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IRL - Quicksilver, The Flash, and the laws of aerodynamics...

If you are fans of superhero movies -or Comics- or have you ever asked about the realism of their powers? Do you ever wondered what would happen in reality if Superman, The Flash, Iron Man or Spider-Man even existed?

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Temps de lecture : 7 min

If you are fans of superhero movies -or Comics- or have you ever asked about the realism of their powers? Do you ever wondered what would happen in reality if Superman, The Flash, Iron Man or Spider-Man even existed?

A few weeks ago, watching a video of LinksTheSun ( a French Youtuber) about clichés in superheroes films, one of the aspects he noticed intrigued me. In one of the points of his "top 20", he evokes the realism problem of superhero films, and forgetfulness (too recurrent) of laws of physics. Also, he quickly explained that if heroes like The Flash or Quicksilver really existed, their only passage would be able to lift people or even cars, and cause a lot of damage, because of their unusual speed . Therefore, combining my passion for superheroes to my scientific curiosity, I decided to ... calculate how these heroes could do damage with their superhuman speed!

Ezra Miller dans le rôle de Barry Allen/The Flash

It is obviously not here to make a scientific way, but simply to combine two "passions" that are dear to me and imagine what it would be if all of this was real. The facts and scientific calculations are necessarily simplified, but the idea is to get as close as possible to reality, and thus to have an idea of ??what the existence of such a superhero cause.

Therefore, by looking on Wikipedia and other scientific sites, I learned that in aerodynamics, the ability of a moving object to move air in its path (which is directly related to the force opposes its movement) is called the trail (really, the first nickname of the Flash fitted like a glove!). To be more clear, dear Wiki tells us: ". In fluid mechanics, the drag is the force that opposes the motion of a body in a fluid, either by car, the force that opposes the advancing the vehicle in the air " and this obviously implies the force moved around the body moving.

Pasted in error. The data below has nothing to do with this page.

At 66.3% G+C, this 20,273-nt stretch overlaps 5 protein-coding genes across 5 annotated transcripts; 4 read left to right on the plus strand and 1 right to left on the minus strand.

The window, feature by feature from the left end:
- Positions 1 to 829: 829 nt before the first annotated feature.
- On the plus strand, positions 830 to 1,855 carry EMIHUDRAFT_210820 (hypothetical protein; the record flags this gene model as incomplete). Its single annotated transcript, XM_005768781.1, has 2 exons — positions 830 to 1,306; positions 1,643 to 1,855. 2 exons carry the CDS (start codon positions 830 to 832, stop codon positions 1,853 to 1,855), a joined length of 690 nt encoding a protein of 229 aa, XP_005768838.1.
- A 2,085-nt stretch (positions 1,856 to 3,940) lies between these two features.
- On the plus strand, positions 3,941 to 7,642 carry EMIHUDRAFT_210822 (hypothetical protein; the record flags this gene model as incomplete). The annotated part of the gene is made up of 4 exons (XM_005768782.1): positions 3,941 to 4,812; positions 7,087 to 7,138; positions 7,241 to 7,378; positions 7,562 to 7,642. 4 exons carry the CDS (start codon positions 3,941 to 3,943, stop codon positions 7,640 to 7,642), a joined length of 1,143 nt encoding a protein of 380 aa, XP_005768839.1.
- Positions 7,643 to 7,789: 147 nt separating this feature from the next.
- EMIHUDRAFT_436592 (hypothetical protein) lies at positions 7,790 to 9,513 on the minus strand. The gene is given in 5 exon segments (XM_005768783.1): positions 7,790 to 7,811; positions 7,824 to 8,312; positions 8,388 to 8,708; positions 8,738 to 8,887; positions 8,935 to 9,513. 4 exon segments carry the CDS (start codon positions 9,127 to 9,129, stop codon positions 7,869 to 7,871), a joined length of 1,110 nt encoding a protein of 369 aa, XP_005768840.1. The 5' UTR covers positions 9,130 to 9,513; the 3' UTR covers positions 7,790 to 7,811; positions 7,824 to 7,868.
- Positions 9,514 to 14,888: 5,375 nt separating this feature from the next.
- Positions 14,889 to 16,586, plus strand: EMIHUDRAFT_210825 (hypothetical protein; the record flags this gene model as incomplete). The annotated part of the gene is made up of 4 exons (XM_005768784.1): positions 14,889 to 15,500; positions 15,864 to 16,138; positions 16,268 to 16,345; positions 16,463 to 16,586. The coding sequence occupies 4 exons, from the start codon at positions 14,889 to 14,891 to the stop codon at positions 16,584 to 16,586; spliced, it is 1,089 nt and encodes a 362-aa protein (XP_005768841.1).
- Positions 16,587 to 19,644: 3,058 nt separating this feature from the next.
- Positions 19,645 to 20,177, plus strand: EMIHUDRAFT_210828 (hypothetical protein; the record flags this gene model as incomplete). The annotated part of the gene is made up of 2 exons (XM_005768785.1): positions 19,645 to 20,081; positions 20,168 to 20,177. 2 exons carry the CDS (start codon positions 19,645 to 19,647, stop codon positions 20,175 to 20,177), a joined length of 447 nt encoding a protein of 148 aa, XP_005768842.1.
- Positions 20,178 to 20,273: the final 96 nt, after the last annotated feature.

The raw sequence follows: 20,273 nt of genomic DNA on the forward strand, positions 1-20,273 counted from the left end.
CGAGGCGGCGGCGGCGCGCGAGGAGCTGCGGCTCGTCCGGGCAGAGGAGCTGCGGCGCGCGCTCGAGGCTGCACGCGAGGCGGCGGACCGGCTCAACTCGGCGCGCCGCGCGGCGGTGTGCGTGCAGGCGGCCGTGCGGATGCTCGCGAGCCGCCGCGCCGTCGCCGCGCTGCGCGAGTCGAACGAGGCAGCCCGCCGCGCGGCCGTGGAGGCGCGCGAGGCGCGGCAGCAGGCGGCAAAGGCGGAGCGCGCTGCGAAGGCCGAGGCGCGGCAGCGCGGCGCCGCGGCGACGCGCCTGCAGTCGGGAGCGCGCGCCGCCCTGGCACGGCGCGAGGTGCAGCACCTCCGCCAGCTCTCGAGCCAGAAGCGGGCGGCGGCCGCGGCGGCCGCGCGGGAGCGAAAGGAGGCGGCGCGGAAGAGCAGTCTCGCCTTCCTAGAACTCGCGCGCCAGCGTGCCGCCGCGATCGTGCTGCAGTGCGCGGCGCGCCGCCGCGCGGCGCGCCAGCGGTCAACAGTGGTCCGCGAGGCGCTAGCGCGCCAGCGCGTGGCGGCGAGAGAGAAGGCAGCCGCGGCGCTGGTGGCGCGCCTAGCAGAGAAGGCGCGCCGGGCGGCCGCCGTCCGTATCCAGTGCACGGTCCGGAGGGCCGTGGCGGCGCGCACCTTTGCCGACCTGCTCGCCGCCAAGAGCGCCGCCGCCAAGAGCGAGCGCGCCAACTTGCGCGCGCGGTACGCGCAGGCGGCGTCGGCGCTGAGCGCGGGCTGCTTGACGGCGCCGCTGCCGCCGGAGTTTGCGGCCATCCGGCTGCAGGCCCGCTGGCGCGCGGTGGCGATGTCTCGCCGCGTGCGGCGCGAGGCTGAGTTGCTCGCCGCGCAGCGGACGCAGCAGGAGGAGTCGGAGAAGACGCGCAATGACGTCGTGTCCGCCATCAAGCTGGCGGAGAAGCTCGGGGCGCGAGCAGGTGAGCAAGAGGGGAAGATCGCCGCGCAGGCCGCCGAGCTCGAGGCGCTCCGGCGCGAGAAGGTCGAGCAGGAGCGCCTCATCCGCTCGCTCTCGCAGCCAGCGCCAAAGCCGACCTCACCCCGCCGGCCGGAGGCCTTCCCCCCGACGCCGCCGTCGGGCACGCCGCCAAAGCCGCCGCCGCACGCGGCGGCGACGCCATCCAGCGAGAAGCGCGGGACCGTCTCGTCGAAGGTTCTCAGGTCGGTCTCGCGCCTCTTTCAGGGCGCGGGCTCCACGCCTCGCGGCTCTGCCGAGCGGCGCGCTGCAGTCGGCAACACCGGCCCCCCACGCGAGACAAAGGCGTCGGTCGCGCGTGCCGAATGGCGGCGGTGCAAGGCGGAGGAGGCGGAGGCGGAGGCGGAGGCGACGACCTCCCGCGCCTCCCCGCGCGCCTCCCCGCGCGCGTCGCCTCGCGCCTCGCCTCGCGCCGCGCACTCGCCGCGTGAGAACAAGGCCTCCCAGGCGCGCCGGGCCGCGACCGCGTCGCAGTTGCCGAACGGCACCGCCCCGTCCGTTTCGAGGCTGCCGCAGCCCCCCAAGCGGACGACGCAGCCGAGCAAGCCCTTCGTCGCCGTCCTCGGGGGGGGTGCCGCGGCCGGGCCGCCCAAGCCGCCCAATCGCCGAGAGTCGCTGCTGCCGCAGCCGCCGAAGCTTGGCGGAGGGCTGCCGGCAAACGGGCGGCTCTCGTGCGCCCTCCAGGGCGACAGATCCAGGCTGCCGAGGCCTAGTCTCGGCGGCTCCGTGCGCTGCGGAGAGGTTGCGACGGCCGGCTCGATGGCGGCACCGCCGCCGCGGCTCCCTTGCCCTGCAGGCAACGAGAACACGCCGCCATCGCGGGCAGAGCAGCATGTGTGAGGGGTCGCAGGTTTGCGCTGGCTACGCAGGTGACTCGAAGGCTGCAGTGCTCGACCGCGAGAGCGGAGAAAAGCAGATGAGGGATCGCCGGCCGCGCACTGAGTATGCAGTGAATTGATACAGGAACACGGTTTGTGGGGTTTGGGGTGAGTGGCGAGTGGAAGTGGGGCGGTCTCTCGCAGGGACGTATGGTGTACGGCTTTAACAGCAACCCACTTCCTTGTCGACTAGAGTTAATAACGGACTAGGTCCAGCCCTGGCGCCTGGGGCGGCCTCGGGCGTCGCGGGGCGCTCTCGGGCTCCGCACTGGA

The basic formula to calculate the trail of an object (such as a man or a car, because in aviation the formula is slightly different) is:

Formule de la force de la traînée

So I decided to calculate the drag produced by The Flash and Quicksilver (in roughly taking the frontal Grant Gustin and Evan Peters, the best-known players of these two characters).

According to the comics and movies / series, they move at the speed of light (ie 299,792,458 m / s). But as I still leave some room to physics (which says that nothing and no one can match this speed), we will say that they move "almost" at the speed of light, so, ie, 299 000 000 m / s (this is quite enough for a human...).

The density of air is generally 1.293.

As I have unfortunately not been able to visit these two actors to measure them, I relied on what Internet said on their bodies.

Frontal Grant Gustin: 1,9m x 0.85 x 0.60 = 0.969

Frontal Evan Peters: 1,8m x 0.85 x 0.60 = 0.918

Cx is basically equal to 1.2 (that is, in any case, the one estimated for Usain Bolt!)

Therefore, for The Flash Fx = 299 000 000 x 1.293 x 0.969 x 1.2 = 449 546 620.

Quicksilver, Fx = 299000000 x 1.293 x 0.918 x 1.2 = 425,886,271.

Quicksilver, dans les films X-Men

Also, as these figures should not mean much to you (for me either, I assure you), let’s compare. An ordinary light aircraft (take the A380, for example) has a trail of about 1 million, at cruising speed. One can easily double the figure in respect of a fighter plane (you know, those who exceed the speed of sound?). One can hardly imagine to stand next to a plane taking off, and to be honest, a car or even a truck are easily swept in its path (either from an airplane sightseeing or hunting, for that matter).

Therefore, it obviously seems as if The Flash or Quicksilver really existed, they could not afford to move across town or in buildings. Their trail would be too strong and sweep away everything in their path (not just a few sheets of paper, contrary to what we see in The Flash series!). "In Real Life" Barry Allen would do enormous damage by moving through the streets of Central City, and Quicksilver simply won’t be able to move his fellow X-Men without destroying half of the castle of Xavier.

Fan-art de The Flash

 Hoooooowever, I'm not here to depress you or tell you that superheroes are meaningless. For me, comics and films (or series) are on a source of pleasure and relaxation, and I do not blame them at all their little "gaps" realism. This article was only to try, in a humorous way, to imagine what damage a man who can run at this speed would cause if he really existed!

So I leave you on that small Quicksilver video, and I hope to find you again in a new IRL !

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